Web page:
Dealing With Harassment at Work

1 minute read | 10 January 2022

Though we wish it wasn’t the case, harassment and bullying at work still happens. It could happen to you, or any of your loved ones. In fact, a quarter of UK employees say they have been bullied at work. We’re going to tell you a little about what harassment is and what you can do if you are being harassed at work.

If you are being bullied or are receiving unwanted behaviours relating to any of the following things, this constitutes harassment.

  • Age
  • Disability
  • Sex
  • Race
  • Religion or belief
  • Sexual orientation
  • Gender reassignment
  • Pregnancy and maternity

Officially, harassment is behaviour that either violates a person’s dignity (intended or not) or creates a hostile environment for that person (intended or not). It doesn’t have to be as obvious or dramatic as physical violence or offensive slurs. Harassment can be directed verbally, in writing or through physical behaviour, and can be repeated behaviours or a serious one-off incident.

What it all boils down to is this: is someone else’s behaviour making you uncomfortable or upset? If the answer is yes, then there are things that can be done. Employees of all kinds have the right to protection from harassment from work. It doesn’t matter if you’ve only been there two weeks, if you are an apprentice, an intern, or a casual worker (and this includes zero-hour workers too), you don’t have to put up with unwanted behaviour at work.

If you are being harassed or bullied at work, you might be feeling disrespected, fearful, humiliated, offended or threatened. All of these are feelings that have no place at work. You aren’t foolish or ‘too sensitive’ for feeling them. And you don’t have to let this behaviour continue. Every individual deserves to feel safe, comfortable and happy at work, regardless of their job role or personal background.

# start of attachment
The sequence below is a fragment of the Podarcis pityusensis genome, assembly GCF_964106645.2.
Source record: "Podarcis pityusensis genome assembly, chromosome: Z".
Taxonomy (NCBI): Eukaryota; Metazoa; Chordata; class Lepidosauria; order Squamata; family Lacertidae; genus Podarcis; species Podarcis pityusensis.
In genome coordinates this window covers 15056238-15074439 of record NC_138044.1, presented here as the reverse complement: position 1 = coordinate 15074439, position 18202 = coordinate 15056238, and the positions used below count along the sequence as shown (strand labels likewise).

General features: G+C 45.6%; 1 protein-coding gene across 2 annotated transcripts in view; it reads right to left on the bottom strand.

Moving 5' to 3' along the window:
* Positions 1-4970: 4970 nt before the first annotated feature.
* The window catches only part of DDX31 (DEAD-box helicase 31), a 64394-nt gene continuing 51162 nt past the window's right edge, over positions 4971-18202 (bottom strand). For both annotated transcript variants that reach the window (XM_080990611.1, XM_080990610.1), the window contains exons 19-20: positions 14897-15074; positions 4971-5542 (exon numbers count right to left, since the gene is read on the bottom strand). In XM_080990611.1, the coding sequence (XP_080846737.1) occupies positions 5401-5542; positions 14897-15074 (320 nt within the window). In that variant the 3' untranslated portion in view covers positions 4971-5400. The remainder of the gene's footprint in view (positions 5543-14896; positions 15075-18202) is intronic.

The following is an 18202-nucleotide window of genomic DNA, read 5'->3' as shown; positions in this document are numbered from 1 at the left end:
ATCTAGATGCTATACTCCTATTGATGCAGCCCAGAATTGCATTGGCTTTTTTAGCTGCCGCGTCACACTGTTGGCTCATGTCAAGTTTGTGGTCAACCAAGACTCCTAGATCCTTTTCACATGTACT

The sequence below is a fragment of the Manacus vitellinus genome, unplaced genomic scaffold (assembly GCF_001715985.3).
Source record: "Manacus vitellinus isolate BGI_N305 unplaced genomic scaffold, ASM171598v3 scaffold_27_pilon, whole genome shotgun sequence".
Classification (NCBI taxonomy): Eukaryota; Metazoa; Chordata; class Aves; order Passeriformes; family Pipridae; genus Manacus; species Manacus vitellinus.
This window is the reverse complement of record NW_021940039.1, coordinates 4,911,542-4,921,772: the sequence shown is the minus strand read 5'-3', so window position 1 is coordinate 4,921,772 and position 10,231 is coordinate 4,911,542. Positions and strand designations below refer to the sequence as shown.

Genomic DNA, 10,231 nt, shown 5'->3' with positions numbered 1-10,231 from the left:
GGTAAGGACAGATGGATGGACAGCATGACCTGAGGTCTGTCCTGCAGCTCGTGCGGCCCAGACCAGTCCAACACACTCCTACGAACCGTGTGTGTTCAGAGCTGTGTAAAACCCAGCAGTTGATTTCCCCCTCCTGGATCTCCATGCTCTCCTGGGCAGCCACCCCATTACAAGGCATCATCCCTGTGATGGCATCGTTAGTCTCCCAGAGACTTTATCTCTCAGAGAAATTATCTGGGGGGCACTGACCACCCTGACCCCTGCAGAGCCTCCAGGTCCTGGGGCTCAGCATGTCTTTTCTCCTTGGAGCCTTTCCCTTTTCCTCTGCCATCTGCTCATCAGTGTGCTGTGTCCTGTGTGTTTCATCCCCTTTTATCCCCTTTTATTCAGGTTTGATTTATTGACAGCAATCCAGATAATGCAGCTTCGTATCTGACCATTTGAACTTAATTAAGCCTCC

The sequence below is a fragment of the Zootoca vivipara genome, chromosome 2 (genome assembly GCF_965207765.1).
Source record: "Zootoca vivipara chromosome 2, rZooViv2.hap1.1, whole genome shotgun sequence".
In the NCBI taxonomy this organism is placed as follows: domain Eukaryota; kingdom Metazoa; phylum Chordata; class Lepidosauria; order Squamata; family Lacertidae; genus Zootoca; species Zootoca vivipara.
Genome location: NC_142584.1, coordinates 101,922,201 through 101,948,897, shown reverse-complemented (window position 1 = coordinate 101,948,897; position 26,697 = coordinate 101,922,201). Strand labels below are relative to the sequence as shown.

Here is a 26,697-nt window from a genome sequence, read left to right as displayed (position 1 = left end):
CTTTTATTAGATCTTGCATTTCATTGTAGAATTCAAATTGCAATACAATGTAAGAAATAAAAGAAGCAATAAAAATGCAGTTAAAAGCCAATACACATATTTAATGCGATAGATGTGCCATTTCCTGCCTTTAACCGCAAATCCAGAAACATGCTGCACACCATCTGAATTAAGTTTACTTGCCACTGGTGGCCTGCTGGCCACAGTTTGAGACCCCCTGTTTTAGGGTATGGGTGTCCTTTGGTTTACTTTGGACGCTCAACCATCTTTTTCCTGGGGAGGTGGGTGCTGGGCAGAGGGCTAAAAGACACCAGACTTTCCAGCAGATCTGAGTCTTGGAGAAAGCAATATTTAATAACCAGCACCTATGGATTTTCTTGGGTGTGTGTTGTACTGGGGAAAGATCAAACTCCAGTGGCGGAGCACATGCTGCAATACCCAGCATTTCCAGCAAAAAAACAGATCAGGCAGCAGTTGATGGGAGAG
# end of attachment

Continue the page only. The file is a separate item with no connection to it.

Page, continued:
If you are being harassed at work, communication is key. For many, the very idea of telling someone what is happening to us is the hardest part. This is because we often fear we won’t be taken seriously, or that the blame will be shifted onto us. But while sharing our experiences of harassment with a colleague can be daunting, it’s vital for putting an end to your harassment.

The best first step to take is to talk to a senior member of staff. This could be your manager, the HR department, or even a trade union representative. With something as sensitive as workplace harassment, it’s important that you confide in someone you trust and that you feel comfortable talking to. So, take time to consider who you are going to approach about the issue. Maybe you’d feel more comfortable speaking to a friend at work first, so that they can give you the confidence to take it further. That person might be able to support you as you speak to someone with more authority and ability to resolve the issue. If you are being harassed or bullied at work and don’t feel comfortable talking to a colleague yet, you can also call the ACAS helpline for advice (the Advisory, Conciliation and Arbitration Service). You can to consult and contact the government at GOV.UK

Sometimes standing up for ourselves at work can be tough. With that in mind, it’s worth knowing that if the victim of harassment doesn’t report the behaviour or ask the perpetrator to stop, this doesn’t mean that the behaviour ceases to be harassment. In fact, if you see someone else being harassed or bullied in the workplace, you can report it yourself, even if the victim doesn’t come forward themselves.

Going to work isn’t about burning out and putting on a brave face while we suffer. Make sure you prioritise your own mental health and don’t be afraid to ask for help if you feel like you need it. Going through harassment at work might make you feel intimidated, humiliated or frightened and these are hard emotions to navigate, so please talk to someone. Whether you speak to a friend, a family member or a professional, make sure you take steps to get the help you need.

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